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InfoQ Homepage Articles How Platform and Site Reliability Engineering Are Evolving DevOps

How Platform and Site Reliability Engineering Are Evolving DevOps

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Key Takeaways

  • DevOps, platform engineering, and SREs all need to be proficient in coding. They must stay up-to-date with new developments in their organization and among the cloud and other providers they work with.
  • While DevOps engineers don't need to focus on systems engineering, platform engineers and SREs do. SREs need to manage offerings at scale across multiple cloud providers, and platform engineers must understand systems in the context of the tools developers use.
  • Crisis management is a key skill for platform engineers and SREs, with SREs needing to efficiently fix and debug issues during multiple failures of a business-critical application.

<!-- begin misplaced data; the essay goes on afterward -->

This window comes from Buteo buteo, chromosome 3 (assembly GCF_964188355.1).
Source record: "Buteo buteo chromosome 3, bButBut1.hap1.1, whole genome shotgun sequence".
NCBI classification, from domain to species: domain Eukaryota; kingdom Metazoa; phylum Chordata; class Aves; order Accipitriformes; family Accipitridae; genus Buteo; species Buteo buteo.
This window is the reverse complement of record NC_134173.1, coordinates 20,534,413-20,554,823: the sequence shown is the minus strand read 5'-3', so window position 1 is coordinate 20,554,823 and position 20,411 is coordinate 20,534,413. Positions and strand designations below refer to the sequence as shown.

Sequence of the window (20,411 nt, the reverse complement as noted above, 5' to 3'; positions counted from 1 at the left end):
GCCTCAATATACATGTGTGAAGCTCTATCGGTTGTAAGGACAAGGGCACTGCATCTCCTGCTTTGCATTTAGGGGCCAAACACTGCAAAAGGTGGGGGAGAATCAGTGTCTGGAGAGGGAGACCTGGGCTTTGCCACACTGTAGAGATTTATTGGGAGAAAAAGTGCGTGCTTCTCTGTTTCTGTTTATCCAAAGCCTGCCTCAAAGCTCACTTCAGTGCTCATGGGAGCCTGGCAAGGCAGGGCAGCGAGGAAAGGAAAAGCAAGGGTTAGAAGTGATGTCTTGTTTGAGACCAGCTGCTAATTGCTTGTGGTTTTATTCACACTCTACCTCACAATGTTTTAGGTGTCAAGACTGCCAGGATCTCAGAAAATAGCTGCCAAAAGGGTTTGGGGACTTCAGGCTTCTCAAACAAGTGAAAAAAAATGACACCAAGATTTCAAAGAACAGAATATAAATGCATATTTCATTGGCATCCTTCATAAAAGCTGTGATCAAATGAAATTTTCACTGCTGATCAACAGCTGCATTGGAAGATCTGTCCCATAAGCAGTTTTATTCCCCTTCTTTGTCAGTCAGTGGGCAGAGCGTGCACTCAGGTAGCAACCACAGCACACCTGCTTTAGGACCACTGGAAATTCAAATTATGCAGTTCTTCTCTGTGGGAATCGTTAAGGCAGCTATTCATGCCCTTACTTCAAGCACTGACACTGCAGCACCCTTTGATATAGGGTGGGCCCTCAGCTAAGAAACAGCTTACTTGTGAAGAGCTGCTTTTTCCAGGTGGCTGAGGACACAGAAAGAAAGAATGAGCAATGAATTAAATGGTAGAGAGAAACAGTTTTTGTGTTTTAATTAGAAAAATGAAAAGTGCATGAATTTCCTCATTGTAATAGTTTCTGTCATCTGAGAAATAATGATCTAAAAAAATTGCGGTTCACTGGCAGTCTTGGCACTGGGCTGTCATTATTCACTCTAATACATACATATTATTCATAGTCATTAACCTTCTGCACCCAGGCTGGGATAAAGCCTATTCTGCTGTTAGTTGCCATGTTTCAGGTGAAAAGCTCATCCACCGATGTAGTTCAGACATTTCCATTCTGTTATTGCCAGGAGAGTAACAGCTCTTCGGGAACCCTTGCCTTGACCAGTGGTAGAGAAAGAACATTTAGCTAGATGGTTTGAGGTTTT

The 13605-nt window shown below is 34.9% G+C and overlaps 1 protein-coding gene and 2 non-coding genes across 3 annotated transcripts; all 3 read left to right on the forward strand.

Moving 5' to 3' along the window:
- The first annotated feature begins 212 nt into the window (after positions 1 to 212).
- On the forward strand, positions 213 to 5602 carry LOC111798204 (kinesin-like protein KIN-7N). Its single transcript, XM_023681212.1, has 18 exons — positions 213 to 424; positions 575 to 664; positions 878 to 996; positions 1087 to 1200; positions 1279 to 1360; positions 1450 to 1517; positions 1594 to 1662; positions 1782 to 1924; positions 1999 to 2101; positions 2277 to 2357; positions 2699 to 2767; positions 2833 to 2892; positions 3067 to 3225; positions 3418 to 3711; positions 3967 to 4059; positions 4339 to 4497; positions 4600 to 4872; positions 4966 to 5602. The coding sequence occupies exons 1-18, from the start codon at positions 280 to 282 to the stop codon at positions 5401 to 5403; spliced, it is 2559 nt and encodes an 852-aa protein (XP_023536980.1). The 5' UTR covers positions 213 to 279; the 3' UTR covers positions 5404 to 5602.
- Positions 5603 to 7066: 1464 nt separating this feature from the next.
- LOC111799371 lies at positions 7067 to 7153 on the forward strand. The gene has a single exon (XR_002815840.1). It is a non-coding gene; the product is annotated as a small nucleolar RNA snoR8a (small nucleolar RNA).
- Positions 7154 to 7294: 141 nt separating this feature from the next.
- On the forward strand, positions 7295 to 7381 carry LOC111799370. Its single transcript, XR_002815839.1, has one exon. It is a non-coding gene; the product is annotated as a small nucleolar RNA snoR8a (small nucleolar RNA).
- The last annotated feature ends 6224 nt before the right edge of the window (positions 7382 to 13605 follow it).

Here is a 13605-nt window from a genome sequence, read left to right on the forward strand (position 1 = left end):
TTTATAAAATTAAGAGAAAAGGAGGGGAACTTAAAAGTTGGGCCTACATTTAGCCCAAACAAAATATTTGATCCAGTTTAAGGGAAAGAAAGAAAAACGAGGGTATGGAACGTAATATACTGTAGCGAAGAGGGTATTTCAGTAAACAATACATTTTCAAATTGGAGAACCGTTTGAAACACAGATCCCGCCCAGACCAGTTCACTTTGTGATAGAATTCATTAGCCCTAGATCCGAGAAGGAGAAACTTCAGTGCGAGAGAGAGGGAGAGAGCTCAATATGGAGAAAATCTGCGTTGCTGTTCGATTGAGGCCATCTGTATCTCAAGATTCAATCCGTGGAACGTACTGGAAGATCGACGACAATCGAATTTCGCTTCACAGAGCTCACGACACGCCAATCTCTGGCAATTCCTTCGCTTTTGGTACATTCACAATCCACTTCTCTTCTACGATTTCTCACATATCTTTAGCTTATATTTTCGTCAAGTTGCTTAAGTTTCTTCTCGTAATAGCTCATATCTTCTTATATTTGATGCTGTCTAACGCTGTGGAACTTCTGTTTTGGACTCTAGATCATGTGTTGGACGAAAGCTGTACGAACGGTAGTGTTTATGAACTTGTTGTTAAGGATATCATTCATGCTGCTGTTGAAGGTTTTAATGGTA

• Communication skills are essential for all engineers. This is especially true for SREs and platform engineers, as they interact with various groups with different risk tolerances and stakes.
  • Platform engineers need product management skills or a dedicated Product Manager, as they are responsible for building an internal base for development teams and must understand changing requirements and use cases over time

The DevOps model has morphed from "nice to have" to "must have" for any company that needs to move quickly from idea to production to product in users’ hands. In fact, DevOps is table stakes. Companies are now looking to grow and more effectively manage DevOps with platform engineering and SRE (site reliability engineering) staff.